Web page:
As researchers continue to plumb the depths of consciousness, new findings suggest the existence of a third known state of mind in which a medical patient hovers between the two known states.
In such a state, the patient may respond to commands and other stimuli but remain unbothered by pain or surgery, says Dr. Jaideep Pandit, an anethestist at St. John’s College in England, who gave a talk at the Annual Congress of the Association of Anaesthetists of Great Britain and Ireland last week. Pandit described the study in an editorial published in the British Journal of Anaesthesia this month.
Calling this third state of mind “dysanaesthesia,” Pandit noted that evidence from a recent study of 34 surgical patients supports the theory. In that small study, surgical patients under anesthesia were placed in a state of paralysis covering the entire body, with the exception of the forearm, allowing them to respond to commands and otherwise signify wakefulness or perception of pain during surgery.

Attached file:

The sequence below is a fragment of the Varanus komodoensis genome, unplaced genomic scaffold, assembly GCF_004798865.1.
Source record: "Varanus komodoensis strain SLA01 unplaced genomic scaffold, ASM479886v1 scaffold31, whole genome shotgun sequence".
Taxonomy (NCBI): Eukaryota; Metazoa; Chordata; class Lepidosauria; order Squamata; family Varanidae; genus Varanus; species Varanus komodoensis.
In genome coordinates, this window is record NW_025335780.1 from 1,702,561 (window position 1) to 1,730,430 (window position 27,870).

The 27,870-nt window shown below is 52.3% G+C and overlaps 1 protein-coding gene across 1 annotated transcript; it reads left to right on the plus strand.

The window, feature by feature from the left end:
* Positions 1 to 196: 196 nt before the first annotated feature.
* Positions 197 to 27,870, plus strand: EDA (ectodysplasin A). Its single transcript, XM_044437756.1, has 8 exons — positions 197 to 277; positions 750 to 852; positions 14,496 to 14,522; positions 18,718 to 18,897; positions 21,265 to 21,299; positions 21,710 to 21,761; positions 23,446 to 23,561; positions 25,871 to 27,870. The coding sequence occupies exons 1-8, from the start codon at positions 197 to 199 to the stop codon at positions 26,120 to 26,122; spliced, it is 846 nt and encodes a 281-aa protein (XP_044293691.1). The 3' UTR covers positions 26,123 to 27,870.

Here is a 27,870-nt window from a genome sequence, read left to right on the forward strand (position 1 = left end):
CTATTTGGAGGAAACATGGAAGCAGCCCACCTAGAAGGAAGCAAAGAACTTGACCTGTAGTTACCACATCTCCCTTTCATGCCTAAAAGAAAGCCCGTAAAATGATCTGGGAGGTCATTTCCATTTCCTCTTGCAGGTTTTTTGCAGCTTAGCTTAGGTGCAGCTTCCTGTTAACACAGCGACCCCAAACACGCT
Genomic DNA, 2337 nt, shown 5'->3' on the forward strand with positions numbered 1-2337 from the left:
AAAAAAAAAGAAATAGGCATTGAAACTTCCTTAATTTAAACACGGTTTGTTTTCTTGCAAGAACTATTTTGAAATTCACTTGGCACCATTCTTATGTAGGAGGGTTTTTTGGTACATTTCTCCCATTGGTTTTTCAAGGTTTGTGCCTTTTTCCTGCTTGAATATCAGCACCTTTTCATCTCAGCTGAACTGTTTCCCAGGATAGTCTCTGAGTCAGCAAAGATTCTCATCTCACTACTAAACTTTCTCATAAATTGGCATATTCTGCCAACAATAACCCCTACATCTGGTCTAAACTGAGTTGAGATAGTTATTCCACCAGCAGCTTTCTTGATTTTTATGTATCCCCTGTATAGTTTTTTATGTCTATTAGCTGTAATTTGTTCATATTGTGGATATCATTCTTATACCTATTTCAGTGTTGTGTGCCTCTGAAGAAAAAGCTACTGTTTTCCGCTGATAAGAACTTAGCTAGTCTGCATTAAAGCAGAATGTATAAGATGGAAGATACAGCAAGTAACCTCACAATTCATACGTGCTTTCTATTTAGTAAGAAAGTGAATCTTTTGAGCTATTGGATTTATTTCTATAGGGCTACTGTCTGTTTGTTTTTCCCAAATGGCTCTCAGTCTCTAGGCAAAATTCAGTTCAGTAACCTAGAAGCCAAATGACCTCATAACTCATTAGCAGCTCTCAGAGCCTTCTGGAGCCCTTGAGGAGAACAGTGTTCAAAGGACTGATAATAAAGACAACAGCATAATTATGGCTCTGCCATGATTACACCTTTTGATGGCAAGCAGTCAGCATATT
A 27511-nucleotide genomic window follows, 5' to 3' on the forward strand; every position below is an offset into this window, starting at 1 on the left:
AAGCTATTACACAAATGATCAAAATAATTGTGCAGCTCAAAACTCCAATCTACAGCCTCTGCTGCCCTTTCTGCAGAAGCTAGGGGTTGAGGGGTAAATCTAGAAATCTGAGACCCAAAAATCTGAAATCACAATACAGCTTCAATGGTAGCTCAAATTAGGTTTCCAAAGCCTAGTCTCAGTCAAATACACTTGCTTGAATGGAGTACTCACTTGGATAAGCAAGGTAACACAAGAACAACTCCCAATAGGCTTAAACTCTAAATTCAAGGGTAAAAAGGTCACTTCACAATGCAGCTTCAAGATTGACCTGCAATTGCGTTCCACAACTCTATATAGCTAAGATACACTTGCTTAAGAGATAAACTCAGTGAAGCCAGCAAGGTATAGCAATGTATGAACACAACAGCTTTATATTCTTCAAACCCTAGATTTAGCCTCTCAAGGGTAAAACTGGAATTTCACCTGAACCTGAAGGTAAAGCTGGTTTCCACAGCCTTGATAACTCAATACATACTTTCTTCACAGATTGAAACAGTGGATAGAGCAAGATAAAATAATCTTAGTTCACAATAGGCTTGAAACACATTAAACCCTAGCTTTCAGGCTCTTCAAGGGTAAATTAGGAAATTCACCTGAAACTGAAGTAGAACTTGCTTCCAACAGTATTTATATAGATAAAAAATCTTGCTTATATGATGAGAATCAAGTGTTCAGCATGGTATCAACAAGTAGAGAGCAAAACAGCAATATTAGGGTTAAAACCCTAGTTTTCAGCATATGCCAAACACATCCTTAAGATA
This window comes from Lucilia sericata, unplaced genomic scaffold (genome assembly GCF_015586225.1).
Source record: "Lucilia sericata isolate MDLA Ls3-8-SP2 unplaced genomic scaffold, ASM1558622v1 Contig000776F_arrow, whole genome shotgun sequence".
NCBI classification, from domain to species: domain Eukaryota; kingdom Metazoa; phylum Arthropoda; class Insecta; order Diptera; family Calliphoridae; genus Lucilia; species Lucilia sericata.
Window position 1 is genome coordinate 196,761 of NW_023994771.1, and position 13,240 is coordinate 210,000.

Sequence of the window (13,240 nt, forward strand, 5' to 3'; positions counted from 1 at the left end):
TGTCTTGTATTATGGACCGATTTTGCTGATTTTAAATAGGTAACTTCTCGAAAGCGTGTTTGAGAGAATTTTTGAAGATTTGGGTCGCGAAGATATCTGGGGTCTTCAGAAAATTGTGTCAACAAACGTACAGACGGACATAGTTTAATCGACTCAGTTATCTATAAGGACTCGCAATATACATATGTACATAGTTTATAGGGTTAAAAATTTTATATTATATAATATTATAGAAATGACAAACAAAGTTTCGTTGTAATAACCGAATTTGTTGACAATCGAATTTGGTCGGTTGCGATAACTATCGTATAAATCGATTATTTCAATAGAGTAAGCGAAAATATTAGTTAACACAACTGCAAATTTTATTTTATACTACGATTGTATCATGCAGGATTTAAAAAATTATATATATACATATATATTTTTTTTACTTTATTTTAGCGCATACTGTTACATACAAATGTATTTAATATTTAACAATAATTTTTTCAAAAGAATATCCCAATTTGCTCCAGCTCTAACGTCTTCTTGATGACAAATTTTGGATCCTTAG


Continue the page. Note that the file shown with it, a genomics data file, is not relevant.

A third of the anesthetized patients moved their finger when commanded, even while under the usual level of anesthesia prescribed for such surgery, according to Dr. Ian F. Russell, of Hull Royal Infirmary in England, who led the study.
"What's more remarkable is that they only move their fingers if they are asked. None of the patients spontaneously responded to the surgery,” Pandit writes. “They are presumably not in pain.”
Yet, that presumption about a patient’s perception of pain remains the key point of such research, given that doctors today have no way of really knowing. "We don't have a model for consciousness," Pandit says. "It is very difficult to design a monitor, to monitor something you don't have a model for."
In Pandit’s view, patients responding to stimuli in such a fashion are not conscious but experiencing that third state, evident in their lack of movement outside of responding to the surgeon's commands. However, previous surveys show that patients experiencing any sort of consciousness during surgery rarely report any perception of pain afterward. Patients report pain perception during surgery at a rate of approximately one in 45,000. Moreover, only one in 500 patients reported in the same survey any perception of consciousness, indicating any third state of mind might be somewhat rare in surgeries.
Pandit said they hypothesis warranted future study.
Source: Pandit, J.J., Cook, T.M., Jonker, W.R., O’Sullivan, E., A National Survey Of Anaesthetists (NAP5 Baseline) To Estimate An Annual Incidence Of Accidental Awareness During General Anaesthesia In The UK. British Journal Of Anaesthesia. 2013.